One of the biggest challenges facing the European Union next year is its conflict with Poland and Hungary.
According to an article by Jon Henley for the Guardian, the two former communist bloc countries, whose “integration [into the EU in 2004] was seen as critical to the bloc’s post-cold war advance” now face the risk of “becoming its first rogue states.”
“How Europe deals with members deliberately flouting the core western liberal norms and values it strives to embody – social tolerance, respect for free speech, an independent judiciary – could dominate 2018 far more than Britain’s exit,” Henley wrote.
In December, Brussels triggered Article 7 of the EU Treaty against Poland over changes to the judiciary by the country’s ruling conservatives. The mechanism could ultimately lead to Poland losing its EU voting rights.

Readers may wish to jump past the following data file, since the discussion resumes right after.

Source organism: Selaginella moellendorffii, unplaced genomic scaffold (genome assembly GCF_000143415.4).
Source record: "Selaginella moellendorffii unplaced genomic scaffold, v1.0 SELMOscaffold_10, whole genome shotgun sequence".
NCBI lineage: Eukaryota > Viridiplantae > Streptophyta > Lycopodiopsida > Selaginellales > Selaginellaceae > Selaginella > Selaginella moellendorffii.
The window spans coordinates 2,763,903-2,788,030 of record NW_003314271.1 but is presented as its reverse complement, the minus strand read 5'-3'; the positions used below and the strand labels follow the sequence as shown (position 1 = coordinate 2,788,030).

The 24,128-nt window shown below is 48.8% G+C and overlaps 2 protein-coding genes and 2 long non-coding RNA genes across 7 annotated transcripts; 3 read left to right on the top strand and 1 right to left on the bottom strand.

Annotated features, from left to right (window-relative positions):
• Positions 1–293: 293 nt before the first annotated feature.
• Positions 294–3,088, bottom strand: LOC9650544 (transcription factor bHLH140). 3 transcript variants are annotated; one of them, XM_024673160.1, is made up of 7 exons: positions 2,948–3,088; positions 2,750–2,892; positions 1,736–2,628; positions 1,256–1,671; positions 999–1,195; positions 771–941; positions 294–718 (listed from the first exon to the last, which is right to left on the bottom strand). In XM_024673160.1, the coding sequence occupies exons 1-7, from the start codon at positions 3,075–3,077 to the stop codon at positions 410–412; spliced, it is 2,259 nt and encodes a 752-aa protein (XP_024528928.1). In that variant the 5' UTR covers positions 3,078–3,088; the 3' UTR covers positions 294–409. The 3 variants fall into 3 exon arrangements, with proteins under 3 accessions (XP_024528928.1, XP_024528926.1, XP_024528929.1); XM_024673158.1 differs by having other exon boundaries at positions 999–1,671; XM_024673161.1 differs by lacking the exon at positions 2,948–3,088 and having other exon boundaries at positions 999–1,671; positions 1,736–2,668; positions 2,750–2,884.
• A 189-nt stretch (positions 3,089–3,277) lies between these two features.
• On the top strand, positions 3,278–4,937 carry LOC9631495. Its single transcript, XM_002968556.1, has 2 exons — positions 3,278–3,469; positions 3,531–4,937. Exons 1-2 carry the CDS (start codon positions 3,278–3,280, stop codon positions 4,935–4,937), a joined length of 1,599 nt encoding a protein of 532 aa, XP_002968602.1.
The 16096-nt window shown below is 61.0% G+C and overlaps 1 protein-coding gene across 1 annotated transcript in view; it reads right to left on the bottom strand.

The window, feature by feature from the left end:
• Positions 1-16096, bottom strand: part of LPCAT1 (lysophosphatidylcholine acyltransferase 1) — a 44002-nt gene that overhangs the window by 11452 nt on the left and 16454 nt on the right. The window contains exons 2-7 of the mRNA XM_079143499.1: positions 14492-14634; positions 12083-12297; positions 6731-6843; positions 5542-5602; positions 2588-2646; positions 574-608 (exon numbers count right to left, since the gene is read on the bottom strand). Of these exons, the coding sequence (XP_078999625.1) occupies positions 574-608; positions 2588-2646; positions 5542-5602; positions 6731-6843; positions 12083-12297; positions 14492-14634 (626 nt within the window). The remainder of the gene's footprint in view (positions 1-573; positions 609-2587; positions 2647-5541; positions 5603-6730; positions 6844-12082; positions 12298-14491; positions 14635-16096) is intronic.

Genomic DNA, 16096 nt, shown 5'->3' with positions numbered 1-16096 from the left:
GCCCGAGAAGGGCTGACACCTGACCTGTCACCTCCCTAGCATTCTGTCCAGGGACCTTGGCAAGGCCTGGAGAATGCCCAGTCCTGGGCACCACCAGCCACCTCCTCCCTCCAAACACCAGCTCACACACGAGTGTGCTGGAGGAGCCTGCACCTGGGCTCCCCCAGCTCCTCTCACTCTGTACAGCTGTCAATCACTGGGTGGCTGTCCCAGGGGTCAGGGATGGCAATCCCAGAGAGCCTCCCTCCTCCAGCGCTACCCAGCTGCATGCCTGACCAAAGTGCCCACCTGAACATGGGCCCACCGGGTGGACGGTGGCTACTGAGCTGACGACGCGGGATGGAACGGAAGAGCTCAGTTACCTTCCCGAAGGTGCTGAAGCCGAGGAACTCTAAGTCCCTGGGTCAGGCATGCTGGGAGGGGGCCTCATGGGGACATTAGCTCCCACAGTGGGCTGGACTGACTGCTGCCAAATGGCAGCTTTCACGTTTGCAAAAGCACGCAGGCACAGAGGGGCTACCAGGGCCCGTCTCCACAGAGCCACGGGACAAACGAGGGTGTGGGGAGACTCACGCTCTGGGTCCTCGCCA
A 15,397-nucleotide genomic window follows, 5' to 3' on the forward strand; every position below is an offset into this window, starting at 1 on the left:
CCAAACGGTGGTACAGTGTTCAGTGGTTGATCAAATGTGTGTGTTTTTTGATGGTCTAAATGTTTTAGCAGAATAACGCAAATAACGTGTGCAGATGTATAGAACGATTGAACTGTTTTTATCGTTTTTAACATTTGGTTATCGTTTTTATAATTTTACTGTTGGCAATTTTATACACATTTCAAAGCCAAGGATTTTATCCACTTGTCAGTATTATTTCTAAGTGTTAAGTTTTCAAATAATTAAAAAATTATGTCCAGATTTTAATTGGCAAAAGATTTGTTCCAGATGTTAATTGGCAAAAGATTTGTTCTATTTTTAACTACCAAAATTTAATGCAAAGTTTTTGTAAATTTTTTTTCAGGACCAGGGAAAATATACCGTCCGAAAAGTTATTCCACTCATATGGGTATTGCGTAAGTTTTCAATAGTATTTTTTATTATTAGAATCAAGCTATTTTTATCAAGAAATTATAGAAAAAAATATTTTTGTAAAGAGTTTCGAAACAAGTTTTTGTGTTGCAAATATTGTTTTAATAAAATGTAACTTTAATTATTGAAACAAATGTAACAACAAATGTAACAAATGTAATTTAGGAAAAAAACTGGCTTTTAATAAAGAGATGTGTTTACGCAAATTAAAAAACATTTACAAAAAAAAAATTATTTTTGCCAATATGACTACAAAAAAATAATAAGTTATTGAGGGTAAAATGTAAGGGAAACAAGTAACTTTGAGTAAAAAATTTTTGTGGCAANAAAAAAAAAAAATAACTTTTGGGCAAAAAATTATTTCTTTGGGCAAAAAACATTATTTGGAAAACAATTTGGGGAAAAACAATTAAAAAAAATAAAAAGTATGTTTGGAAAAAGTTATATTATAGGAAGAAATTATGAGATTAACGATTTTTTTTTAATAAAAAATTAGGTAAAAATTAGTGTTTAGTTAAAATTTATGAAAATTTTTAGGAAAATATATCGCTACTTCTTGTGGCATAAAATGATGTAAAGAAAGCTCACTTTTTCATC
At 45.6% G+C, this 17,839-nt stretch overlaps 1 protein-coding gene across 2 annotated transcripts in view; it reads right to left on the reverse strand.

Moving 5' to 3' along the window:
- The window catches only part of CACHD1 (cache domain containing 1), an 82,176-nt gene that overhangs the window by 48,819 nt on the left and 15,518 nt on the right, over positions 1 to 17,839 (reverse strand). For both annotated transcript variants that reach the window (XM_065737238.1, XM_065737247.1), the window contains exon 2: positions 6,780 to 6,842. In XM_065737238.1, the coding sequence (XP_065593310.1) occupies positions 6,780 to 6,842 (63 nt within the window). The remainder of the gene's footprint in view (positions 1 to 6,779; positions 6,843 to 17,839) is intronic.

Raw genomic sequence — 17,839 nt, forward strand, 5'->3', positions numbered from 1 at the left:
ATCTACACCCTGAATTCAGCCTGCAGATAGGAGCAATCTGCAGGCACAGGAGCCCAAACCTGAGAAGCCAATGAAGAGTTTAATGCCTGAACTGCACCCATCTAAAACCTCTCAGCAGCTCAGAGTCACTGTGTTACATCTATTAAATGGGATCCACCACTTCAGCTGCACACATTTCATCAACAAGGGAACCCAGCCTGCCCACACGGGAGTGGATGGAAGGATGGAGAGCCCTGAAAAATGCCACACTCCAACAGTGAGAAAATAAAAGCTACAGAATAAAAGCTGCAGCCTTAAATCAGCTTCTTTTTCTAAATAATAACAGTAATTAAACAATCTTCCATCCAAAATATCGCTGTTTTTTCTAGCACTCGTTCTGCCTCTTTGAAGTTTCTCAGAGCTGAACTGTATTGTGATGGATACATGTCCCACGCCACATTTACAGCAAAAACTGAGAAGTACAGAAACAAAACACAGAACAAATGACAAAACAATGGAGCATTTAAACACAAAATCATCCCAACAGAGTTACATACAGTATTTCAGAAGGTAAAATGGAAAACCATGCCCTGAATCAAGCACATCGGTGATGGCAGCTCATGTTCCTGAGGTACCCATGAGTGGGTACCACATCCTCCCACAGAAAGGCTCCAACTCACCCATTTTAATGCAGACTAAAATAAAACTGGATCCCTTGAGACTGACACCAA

In the same month, the European Commission referred Hungary to the European Court of Justice over Viktor Orban’s “ongoing assault on political freedoms.”
Both governments have also met with criticism for refusing to take in refugees.
“Calls to make EU funds – of which Poland and Hungary are among the largest net recipients – conditional on upholding the rule of law will certainly grow louder,” Henley wrote, adding that countries such as Germany, France and the Nordic states support this approach.